Nicola: Nice, so what’s our Client Challenge of the week, then?
Judith: Well, it came in—I’m not quite sure how it came in. You sent me a copy of it by email; somebody submitted it, did they? On our website, I think, from a lady called Leona, although she’s got two N’s so she could be called “Leonna”. Anyway, she said, “I’ve been hearing about niches; I was wondering if you could explain it?” So Client Challenge of the week is: why niche, what’s a niche, and why should we have one?
Nicola: Well, also known as a niche, if you’re…
Judith: Yes! A niche, niche. Now this thing in America—it’s a niche, of course it is, yes.
Nicola: And it’s actually my nickname in the family—Niche, which is quite funny.
Judith: Oh yes, that is interesting, yeah.
Nicola: So, I mean—it originally started when we were coaches and we trained as life coaches and I very swiftly realized I didn’t want to be a life coach. I wanted to be a coach who taught and shared the things I was interested in. And then that was quite radical stuff then, but it was Chris Barrow actually that told me to pick a niche and stick to it even if it changed. And he was quite right, because people need to get their heads around you, somehow; they need to get a little handle on you, or they can’t recommend you to other people or talk about you. And so, we niched quite early on, didn’t we? You and I as coaches, and…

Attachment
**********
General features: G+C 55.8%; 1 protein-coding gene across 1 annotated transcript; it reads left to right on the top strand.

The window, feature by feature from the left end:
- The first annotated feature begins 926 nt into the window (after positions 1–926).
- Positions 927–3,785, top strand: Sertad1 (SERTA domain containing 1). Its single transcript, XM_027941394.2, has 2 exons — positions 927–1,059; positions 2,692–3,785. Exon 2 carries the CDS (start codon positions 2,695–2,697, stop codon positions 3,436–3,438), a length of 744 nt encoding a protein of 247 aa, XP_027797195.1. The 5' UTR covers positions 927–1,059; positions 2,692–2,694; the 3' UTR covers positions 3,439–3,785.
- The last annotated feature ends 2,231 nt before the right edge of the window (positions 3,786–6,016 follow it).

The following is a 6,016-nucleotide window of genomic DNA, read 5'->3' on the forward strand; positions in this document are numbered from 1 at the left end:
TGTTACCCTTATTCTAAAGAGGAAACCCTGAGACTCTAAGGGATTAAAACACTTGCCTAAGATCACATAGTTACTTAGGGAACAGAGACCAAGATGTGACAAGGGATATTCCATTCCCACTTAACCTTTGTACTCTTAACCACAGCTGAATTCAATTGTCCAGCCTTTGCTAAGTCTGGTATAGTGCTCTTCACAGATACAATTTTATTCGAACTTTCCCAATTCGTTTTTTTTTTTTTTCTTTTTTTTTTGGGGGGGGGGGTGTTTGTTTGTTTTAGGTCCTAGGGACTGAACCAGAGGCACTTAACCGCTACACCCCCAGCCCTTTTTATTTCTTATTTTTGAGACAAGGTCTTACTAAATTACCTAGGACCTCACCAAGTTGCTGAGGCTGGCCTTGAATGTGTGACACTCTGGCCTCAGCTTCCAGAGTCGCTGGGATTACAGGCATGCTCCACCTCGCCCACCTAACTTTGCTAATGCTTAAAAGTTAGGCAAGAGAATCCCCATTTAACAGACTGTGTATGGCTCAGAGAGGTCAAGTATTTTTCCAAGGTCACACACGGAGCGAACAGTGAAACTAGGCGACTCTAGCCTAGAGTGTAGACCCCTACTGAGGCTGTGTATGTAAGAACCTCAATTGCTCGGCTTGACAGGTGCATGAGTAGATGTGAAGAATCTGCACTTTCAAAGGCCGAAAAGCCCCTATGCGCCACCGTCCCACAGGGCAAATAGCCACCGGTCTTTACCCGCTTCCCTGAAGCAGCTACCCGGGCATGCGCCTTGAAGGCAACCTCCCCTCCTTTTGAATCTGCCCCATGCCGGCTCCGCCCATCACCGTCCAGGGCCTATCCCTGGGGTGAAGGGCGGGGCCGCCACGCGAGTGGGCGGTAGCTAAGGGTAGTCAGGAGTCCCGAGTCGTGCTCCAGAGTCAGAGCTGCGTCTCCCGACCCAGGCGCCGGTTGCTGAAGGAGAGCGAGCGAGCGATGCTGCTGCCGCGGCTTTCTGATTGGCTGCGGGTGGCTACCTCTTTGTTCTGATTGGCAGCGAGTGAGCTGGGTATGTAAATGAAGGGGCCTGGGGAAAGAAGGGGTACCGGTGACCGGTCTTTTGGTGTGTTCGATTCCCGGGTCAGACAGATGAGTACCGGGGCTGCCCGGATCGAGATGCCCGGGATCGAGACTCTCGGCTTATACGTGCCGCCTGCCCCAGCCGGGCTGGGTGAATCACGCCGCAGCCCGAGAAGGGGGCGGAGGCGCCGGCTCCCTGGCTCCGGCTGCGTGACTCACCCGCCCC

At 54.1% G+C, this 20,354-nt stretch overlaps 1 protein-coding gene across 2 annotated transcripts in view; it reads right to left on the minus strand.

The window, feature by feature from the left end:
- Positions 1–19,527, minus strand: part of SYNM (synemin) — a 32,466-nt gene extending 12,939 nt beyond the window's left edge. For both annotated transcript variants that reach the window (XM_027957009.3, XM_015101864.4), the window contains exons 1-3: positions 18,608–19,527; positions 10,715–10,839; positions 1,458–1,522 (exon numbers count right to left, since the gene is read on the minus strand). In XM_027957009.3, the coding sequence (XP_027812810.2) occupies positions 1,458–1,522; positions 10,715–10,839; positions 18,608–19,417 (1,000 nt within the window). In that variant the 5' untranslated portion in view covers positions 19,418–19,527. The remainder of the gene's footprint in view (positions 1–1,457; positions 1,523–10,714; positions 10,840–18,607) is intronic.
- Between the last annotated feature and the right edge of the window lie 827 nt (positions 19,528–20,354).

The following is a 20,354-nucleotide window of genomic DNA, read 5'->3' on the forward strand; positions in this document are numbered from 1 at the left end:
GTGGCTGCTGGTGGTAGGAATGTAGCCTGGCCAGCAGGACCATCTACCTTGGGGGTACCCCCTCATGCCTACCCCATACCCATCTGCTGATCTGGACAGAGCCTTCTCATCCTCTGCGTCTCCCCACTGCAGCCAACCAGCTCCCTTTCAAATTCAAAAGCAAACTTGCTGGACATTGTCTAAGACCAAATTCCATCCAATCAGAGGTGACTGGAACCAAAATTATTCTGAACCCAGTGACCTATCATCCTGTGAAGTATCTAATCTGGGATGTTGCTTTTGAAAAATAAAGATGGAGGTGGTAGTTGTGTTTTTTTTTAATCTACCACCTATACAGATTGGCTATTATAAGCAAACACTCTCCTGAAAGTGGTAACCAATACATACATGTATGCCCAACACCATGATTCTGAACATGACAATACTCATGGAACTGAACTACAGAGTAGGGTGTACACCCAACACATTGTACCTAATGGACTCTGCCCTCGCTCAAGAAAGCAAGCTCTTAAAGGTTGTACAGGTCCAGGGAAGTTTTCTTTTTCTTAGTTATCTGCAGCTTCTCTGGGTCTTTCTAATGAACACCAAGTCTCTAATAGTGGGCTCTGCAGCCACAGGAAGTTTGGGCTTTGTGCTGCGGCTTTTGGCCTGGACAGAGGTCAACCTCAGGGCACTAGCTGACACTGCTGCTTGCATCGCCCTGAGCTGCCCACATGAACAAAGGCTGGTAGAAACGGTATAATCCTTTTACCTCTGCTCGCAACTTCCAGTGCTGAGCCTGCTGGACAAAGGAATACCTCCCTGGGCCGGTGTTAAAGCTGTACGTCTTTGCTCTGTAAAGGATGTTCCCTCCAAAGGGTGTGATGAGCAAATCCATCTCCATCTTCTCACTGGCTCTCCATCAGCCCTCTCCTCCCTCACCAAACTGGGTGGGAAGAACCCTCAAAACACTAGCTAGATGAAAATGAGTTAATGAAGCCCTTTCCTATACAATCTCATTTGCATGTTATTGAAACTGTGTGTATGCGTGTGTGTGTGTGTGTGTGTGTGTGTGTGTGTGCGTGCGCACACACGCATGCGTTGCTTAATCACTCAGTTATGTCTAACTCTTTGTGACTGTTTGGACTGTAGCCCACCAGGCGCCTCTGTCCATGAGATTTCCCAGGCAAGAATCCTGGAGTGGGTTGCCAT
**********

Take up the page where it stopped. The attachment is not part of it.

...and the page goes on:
Judith: Yes, yes. I think—I always quote that book that we were all in; you, me, and Chris Barrow, a guy (can’t remember who else it was), from Hannah McNamara, talking about—I think it was about niching for coaches. And funny enough, we all said the opposite, which is, “We allowed our niche to find us.” But I think that’s the interesting thing, is that you’re right; it did start with coaching, but now I think it applies to a lot of sorts of businesses, doesn’t it. It’s about your ideal client, and how you distinguish yourself from every other person in the world who does what you do, I think. And I’ve written down, “It helps the world to find you,” which is what you just said; but it also helps you find your tribe or audience.
Nicola: Yeah, you know, last year when I was coming out of working with Neil, and I’m wondering what I was going to do, I had Cairncross Media—which you know, was a digital marketing agency, and yes, I’ve got some clients from that. But it was only really, that I decided to niche to Social Media pay-per-click (specifically Facebook), that I really started to get some traction at Christmas.
Nicola: When I bought Clicks and Leads, because that’s summed up what I was going to do for clients: getting clicks and getting leads, and that was it. But specifically, through Facebook ads—and I’ve had to really resist the temptation to put on my Marketing Materials: Social Media Pay Per Click, which probably most people won’t know what it is; or to add Twitter and Instagram, which are the next two big ones. Twitter is very similar with Facebook.